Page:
Marc Jacobs brings dramatic finale to NY Fashion Week
today Feb 15, 2018
Marc Jacobs, the darling of US high-fashion, brought New York Fashion Week to a dramatic finale with show-stopping sharp hats, huge flourishes and extravagant scarves redrawing the silhouette of his woman for fall 2018.
If New York Fashion Week has been plagued by an identity crisis with a thinning schedule and glut between the passing of one generation and the search for another, then Jacobs's answer, with his own label suffering from falling revenue, was fantastical romance.
He returned to the Park Avenue Armory and a bare set -- just naked wooden floor boards and rows of utilitarian chairs with rapper Cardi B, singer Debbie Harry and fellow designer Raf Simons -- whose tenure at Calvin Klein has given Jacobs a run for his money -- sitting front row.
Outside, a small but vocal group of animal rights activists denounced the 54-year-old designer's use of fur. "Animals are not ours to wear," they yelled. "Marc Jacobs kills because you buy," read the placards.
Models wore wide-brimmed black hats, necks were wrapped in scarfs and the upper body cloaked in flourishes that emphasized the beauty of the luxurious fabrics and re-drew the contours of the body.
Those without hats sported sharp geometric haircuts, their tresses dyed to match the hue of their attire, from blue to green and purple.
His flamboyant shoes -- like something out of a children's fairy book -- with huge buckles and pink silk may have seen several of the models stumble slightly in their footing, but they were works of art.
"Huge flourishes, gestures, broad strokes and silhouettes expressed in rich and gorgeous fabrics," Jacobs wrote in the notes.
Masses of material were bunched up into rosettes, ruffles and flounces at the neck, waist and hip. Waists were cinched, pants cropped.
There were lashings of suiting with a boxy cut and broad shoulders, a nod to the power dressing of the 1980s, and his taffeta and velvet flounces and harlequin dresses to the extravagance of those years.
Jacobs came out for the briefest of waves at the end, and then began the stampede to the exit, and the race to the airport to catch the first flight to London, where the fall/winter 2018 fashion week season continues on Thursday, followed by shows in Milan and Paris.
Here are the other quick style highlights from Wednesday.
- Be My Valentine -
Michael Kors kicked off Valentine's Day at the Lincoln Center with a love letter to New York, his home town and the city synonymous with his label -- from his MK bags on the subway to ladies who lunch.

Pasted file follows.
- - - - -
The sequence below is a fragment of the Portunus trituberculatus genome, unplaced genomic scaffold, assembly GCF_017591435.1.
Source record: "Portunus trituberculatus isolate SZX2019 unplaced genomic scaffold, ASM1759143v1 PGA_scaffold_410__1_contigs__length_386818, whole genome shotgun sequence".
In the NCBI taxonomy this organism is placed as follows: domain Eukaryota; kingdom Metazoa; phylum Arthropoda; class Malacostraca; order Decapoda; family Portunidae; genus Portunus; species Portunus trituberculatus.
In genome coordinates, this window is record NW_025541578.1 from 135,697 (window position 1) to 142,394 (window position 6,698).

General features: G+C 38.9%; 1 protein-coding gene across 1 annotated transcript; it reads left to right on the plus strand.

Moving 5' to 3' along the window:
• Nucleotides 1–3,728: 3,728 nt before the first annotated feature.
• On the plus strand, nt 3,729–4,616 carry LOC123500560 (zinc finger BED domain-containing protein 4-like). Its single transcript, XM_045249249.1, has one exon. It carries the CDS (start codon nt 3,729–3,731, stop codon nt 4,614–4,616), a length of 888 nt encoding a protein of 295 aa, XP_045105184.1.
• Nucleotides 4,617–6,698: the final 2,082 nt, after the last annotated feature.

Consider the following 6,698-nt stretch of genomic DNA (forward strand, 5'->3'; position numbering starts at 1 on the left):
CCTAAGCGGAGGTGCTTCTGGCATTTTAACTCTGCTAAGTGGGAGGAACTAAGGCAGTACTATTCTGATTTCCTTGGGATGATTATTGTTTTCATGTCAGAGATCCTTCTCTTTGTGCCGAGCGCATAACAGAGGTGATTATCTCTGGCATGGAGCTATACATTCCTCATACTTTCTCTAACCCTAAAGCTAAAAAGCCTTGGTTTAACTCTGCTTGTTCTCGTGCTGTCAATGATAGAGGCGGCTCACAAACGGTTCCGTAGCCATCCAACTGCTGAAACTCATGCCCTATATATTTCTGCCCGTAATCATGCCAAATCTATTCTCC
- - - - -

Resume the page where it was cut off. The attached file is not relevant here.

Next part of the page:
"The last thing you want is someone telling you what to wear, when to wear it and how to wear it. You do what you want, when you want," the 58-year-old billionaire designer tweeted after the show.
Closing with "My Favorite Things" from "The Sound of Music," the looks ranged from sporty to red flannel, loud yellow and black check, gray argyle, oversized woolen scarves, leopard print and plaid for fall 2018.
Kors was loyal to his tradition of using curve models in the lineup, sending out both Ashley Graham and Sabina Karlsson.
For evening, there was black -- the color appropriated on the red carpet this awards season by women protesting sexual harassment -- but usefully the color adored by wealthy New York women.
- Dreamer -
Colombian-born Esteban Cortazar returned to New York after a 12-year absence in Paris to honor South America and his American dream in the city where he made his fashion week debut in 2003 as a 17-year-old.
It was an impeccably cut display of minimalism, dresses in electric blue and yellow, a spectacular figure-hugging red dress and suits.
Born in Bogota, the son of a painter and a jazz singer, he moved to Miami as a teenager. He has dressed First Lady Melania Trump.
"It's about celebrating South America in many ways and me as a Colombian coming to America," he told reporters backstage.
"I feel like kind of a Dreamer in a way," he said in reference to a program for young immigrants the Trump administration scrapped last year, leaving 690,000 so-called "Dreamers" at risk of deportation.
"That's what I wanted to tell with the clothes, a celebration of unity and everything I am made up of."
Paradoxically, the first lady wore a Cortazar dress to last year's Independence Day festivities, buying it from a store unannounced.
She's "a beautiful woman and looked really great," he said.
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